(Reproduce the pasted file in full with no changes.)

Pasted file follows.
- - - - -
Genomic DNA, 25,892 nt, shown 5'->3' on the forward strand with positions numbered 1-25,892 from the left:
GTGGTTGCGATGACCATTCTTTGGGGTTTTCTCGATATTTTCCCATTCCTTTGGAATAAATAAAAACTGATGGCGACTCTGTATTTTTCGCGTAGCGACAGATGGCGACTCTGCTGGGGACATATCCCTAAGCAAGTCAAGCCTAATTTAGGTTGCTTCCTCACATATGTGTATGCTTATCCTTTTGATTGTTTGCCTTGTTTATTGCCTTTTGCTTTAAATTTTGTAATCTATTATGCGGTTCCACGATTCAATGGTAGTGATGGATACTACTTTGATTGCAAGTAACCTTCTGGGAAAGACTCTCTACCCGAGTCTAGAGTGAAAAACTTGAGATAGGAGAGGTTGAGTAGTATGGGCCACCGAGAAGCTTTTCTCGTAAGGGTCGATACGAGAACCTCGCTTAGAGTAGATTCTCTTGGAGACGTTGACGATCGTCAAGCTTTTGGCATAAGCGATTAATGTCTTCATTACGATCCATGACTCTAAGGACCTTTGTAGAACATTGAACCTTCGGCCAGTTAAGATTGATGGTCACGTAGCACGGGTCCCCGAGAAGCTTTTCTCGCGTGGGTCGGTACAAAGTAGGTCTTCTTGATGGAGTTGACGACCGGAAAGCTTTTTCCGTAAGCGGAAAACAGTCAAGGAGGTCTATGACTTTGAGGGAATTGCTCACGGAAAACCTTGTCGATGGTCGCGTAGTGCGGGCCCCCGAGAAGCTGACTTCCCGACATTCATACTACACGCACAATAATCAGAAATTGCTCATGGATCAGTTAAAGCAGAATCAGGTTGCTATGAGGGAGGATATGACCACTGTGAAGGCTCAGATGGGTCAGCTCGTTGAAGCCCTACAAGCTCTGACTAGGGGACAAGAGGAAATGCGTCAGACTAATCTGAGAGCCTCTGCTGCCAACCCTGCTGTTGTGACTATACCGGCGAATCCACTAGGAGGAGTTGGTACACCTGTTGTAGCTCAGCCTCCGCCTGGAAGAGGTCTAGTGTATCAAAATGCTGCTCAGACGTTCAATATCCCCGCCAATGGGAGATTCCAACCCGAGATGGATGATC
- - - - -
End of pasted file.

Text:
Genomic DNA, 25,892 nt, shown 5'->3' on the forward strand with positions numbered 1-25,892 from the left:
GTGGTTGCGATGACCATTCTTTGGGGTTTTCTCGATATTTTCCCATTCCTTTGGAATAAATAAAAACTGATGGCGACTCTGTATTTTTCGCGTAGCGACAGATGGCGACTCTGCTGGGGACATATCCCTAAGCAAGTCAAGCCTAATTTAGGTTGCTTCCTCACATATGTGTATGCTTATCCTTTTGATTGTTTGCCTTGTTTATTGCCTTTTGCTTTAAATTTTGTAATCTATTATGCGGTTCCACGATTCAATGGTAGTGATGGATACTACTTTGATTGCAAGTAACCTTCTGGGAAAGACTCTCTACCCGAGTCTAGAGTGAAAAACTTGAGATAGGAGAGGTTGAGTAGTATGGGCCACCGAGAAGCTTTTCTCGTAAGGGTCGATACGAGAACCTCGCTTAGAGTAGATTCTCTTGGAGACGTTGACGATCGTCAAGCTTTTGGCATAAGCGATTAATGTCTTCATTACGATCCATGACTCTAAGGACCTTTGTAGAACATTGAACCTTCGGCCAGTTAAGATTGATGGTCACGTAGCACGGGTCCCCGAGAAGCTTTTCTCGCGTGGGTCGGTACAAAGTAGGTCTTCTTGATGGAGTTGACGACCGGAAAGCTTTTTCCGTAAGCGGAAAACAGTCAAGGAGGTCTATGACTTTGAGGGAATTGCTCACGGAAAACCTTGTCGATGGTCGCGTAGTGCGGGCCCCCGAGAAGCTGACTTCCCGACATTCATACTACACGCACAATAATCAGAAATTGCTCATGGATCAGTTAAAGCAGAATCAGGTTGCTATGAGGGAGGATATGACCACTGTGAAGGCTCAGATGGGTCAGCTCGTTGAAGCCCTACAAGCTCTGACTAGGGGACAAGAGGAAATGCGTCAGACTAATCTGAGAGCCTCTGCTGCCAACCCTGCTGTTGTGACTATACCGGCGAATCCACTAGGAGGAGTTGGTACACCTGTTGTAGCTCAGCCTCCGCCTGGAAGAGGTCTAGTGTATCAAAATGCTGCTCAGACGTTCAATATCCCCGCCAATGGGAGATTCCAACCCGAGATGGATGATC